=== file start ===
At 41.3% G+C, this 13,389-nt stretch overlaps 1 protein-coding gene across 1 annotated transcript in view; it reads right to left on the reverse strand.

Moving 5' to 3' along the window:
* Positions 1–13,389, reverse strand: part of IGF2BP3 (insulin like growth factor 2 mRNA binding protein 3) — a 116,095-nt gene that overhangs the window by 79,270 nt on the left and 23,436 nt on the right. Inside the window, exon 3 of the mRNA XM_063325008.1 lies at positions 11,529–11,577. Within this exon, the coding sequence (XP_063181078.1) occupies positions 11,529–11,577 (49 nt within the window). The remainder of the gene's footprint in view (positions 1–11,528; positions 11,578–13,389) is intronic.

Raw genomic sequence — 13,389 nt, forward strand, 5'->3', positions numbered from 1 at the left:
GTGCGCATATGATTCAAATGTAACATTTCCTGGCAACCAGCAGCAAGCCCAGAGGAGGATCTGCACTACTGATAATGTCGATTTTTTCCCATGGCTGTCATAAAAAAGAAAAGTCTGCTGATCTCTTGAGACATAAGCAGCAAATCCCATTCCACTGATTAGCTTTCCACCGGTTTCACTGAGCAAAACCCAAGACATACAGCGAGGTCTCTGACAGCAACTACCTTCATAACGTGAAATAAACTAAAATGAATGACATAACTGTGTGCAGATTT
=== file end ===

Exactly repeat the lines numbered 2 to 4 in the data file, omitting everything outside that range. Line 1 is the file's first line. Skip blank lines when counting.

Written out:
Moving 5' to 3' along the window:
* Positions 1–13,389, reverse strand: part of IGF2BP3 (insulin like growth factor 2 mRNA binding protein 3) — a 116,095-nt gene that overhangs the window by 79,270 nt on the left and 23,436 nt on the right. Inside the window, exon 3 of the mRNA XM_063325008.1 lies at positions 11,529–11,577. Within this exon, the coding sequence (XP_063181078.1) occupies positions 11,529–11,577 (49 nt within the window). The remainder of the gene's footprint in view (positions 1–11,528; positions 11,578–13,389) is intronic.

Raw genomic sequence — 13,389 nt, forward strand, 5'->3', positions numbered from 1 at the left: